Maurizio Cattelan’s Armed Art Helpers

In an industrial building in Brooklyn last weekend, two men and a woman sat on folding chairs in a narrow, low-ceilinged room, blasting away with high-calibre firearms at three large gold-plated stainless-steel panels, one per shooter. The shooters, all of them licensed, were creating works of art. Sixty-four similarly assaulted panels would be shown at an exhibition, opening days later at the Gagosian gallery, by the artist Maurizio Cattelan, who was observing the massacre with a few invited guests. He let it be known that he had never touched a gun and probably never would.

To the spectators, who sat behind a glass wall and wore sound-reduction earmuffs, the noise was tremendous. After a few minutes, the firing stopped, long enough for each shooter to be handed a different gun, and then it resumed. Five types of guns were used, and the bullets left different marks. One pierced the steel, leaving a small, neat hole. A twelve-gauge Beretta made large dents. “That one is for shooting wild boar,” Cattelan whispered, eating a bagel. (Later, Ryan Washburn, who had organized the event, refuted this. “No, no, no—that’s just Maurizio,” he said, laughing.)

Cattelan, a tall, sixty-three-year-old Italian with silver hair, who was wearing a black hoodie that read “GIVE SARCASM A CHANCE,” had been quoted saying that the target of his Gagosian show was the spread of gun violence in the United States. At the range, though, he said that the work was not about gun violence. “It’s about violence,” he said, “and I use weapons as brushes.” Was Cattelan going serious on us, after three decades of self-mockery and such startling works as “La Nona Ora,” a life-size sculpture of Pope John Paul II felled by a meteor? He’d done it before. Three years ago, at Art Basel Hong Kong, Cattelan showed “Night,” a black American flag riddled with bullet holes. Over the years, it’s become clear that everything he does is serious, in part, even his world-infamous ripe banana duct-taped to a wall, which was sold in 2019 for a hundred and twenty thousand dollars—a commentary on the absurdity of the contemporary-art market.

Washburn’s firm, Roaming Ronin Productions, makes improbable projects like this one possible. Along with Andy Avini, Gagosian’s senior director (he’s also an artist), Washburn had arranged for Cattelan to use the shooting range, on the condition that he keep the location confidential. (Talking to the three shooters was not possible.) Washburn himself would fire some rounds.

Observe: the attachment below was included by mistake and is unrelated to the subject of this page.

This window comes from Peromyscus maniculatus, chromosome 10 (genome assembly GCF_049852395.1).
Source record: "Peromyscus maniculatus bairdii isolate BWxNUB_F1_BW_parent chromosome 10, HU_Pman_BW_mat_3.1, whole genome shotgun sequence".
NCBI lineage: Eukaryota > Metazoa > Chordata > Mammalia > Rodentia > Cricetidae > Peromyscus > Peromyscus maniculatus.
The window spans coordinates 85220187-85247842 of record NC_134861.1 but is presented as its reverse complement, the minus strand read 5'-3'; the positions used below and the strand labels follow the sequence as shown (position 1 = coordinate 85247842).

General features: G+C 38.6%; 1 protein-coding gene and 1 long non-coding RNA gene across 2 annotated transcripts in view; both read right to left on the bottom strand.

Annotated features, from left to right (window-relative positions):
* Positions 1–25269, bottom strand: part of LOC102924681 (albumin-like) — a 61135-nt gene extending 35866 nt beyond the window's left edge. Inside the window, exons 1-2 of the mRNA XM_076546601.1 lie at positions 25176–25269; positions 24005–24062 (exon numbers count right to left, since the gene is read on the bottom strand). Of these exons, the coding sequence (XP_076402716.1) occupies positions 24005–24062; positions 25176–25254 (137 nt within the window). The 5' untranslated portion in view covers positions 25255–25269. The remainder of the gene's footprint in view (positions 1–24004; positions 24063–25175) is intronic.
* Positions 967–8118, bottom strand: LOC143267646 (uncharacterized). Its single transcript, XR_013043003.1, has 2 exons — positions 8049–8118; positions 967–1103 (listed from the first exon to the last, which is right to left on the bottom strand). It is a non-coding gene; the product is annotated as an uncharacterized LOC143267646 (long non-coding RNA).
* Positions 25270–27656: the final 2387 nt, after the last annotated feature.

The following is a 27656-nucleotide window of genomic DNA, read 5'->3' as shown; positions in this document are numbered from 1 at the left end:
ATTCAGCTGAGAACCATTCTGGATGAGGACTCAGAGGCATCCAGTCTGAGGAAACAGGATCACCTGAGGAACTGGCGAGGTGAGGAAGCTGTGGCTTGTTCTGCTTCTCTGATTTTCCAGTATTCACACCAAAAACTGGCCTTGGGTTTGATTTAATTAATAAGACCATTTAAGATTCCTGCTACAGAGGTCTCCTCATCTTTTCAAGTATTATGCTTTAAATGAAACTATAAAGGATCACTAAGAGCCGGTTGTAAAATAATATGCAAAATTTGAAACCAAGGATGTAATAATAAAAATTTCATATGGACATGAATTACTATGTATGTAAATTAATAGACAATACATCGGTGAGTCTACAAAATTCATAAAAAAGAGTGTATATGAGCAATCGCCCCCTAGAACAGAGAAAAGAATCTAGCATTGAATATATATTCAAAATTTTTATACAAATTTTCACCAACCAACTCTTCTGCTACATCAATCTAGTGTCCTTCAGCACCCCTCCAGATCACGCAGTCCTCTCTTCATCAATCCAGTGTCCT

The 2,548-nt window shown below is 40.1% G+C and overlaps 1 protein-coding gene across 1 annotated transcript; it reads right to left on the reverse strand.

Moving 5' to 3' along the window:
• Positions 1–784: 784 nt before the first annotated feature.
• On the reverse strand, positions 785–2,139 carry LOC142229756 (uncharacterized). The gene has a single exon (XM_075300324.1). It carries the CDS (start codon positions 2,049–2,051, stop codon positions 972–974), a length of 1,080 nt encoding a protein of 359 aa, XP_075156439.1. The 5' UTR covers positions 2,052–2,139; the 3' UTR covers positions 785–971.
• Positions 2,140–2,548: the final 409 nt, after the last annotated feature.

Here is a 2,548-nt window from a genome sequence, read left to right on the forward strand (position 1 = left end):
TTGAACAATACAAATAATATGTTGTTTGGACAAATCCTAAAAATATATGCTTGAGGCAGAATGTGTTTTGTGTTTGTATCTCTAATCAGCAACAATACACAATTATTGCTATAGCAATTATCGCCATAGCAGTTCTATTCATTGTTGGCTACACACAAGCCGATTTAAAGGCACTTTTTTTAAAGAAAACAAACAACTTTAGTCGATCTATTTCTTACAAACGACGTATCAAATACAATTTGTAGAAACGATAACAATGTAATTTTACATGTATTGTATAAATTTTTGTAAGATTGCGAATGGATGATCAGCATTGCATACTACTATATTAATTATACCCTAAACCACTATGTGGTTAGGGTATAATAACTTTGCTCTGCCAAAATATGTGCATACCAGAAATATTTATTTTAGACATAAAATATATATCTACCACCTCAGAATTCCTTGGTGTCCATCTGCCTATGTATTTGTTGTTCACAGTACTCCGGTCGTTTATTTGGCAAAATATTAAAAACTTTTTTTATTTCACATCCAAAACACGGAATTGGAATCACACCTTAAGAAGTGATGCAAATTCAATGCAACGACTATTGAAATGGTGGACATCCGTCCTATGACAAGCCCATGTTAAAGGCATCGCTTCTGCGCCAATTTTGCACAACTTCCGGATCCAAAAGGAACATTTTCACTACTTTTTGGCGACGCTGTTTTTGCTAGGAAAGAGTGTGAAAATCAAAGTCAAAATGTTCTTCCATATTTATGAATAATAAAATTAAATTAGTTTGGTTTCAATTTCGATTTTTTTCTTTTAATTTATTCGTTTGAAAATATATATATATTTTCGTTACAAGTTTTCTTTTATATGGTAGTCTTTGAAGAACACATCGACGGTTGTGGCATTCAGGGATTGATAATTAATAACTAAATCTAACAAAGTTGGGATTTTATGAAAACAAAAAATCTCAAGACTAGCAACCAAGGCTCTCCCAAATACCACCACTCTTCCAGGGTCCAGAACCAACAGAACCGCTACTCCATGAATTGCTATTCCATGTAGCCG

During the shooting, Avini made occasional suggestions to the shooters, using a green laser beam to identify spots that needed more impact. (Cattelan called him “the human laser.”) The sixty-four plates for the Gagosian show were fabricated in Italy, and the shooting had consumed more than twenty thousand bullets. At the gallery, they have been hung together in one piece, measuring seventeen feet high by sixty-eight feet long. The panels will be sold separately, however, for three hundred and seventy-five thousand dollars apiece. Now, after the day at the range in Brooklyn, Gagosian has twenty-six new ones to sell.

Cattelan hasn’t had a major New York show since a 2011 retrospective at the Guggenheim Museum, and Gagosian had invited a panoply of artists, gallerists, and collectors to welcome him back, by attending a shooting session. (There were nine sessions in all.) Visitors were escorted upstairs to what was called “the lounge,” a big room with a pool table, a lot of oversized leather armchairs on rollers, and a patterned carpet. It looked like a Hollywood version of a hunting lodge. Jeff Koons thought at first that the lounge itself was the Cattelan work of art. After going down a spiral staircase to watch the shooting, he said that he was moved by the “celestial quality” of the work. “When you see the light reflected from the bullet holes, it’s like looking at the stars,” Koons said. “Maurizio is a great artist.” Adam McEwen, the conceptual artist known for his printed obituaries of undead people, was struck by the lounge: “I thought it was a great collision of the punishing and the sensual—the secrecy, the Bond villain, ‘Eyes Wide Shut’ atmosphere—as opposed to the soft warping of those gold panels.” Massimiliano Gioni, the New Museum’s artistic director, noted the shooters’ stances. “Probably like everyone else, I thought about school shootings,” he said. “The sound was the most frightening part.”

The day before the Gagosian opening, Artnet ran a piece on Anthony James, a British American artist whose work went on view the same day as Cattelan’s in a showroom on Park Avenue. It consisted of stainless-steel panels dented by gunfire. James claimed that Cattelan had stolen his idea. Cattelan, who won a plagiarism lawsuit over his banana piece, declined to comment publicly, but in private he said, “I’m very surprised. The resemblance is uncanny. All I can say is good luck to both of us.”

What makes Cattelan’s panels different is their golden exterior. His reference is not just to violence but to violence and wealth. But maybe gold is not Cattelan’s lucky metal. “America,” a solid-gold toilet that he installed in a Guggenheim rest room in 2016, was stolen in 2019, while on loan to Blenheim Palace, in England, and the thieves, who are still at large, are believed to have melted it down.

“Gold is a way of hiding and seducing our gaze,” Cattelan said at the range. “When gold and violence meet, it triggers something. There is a fatal attraction.” ♦

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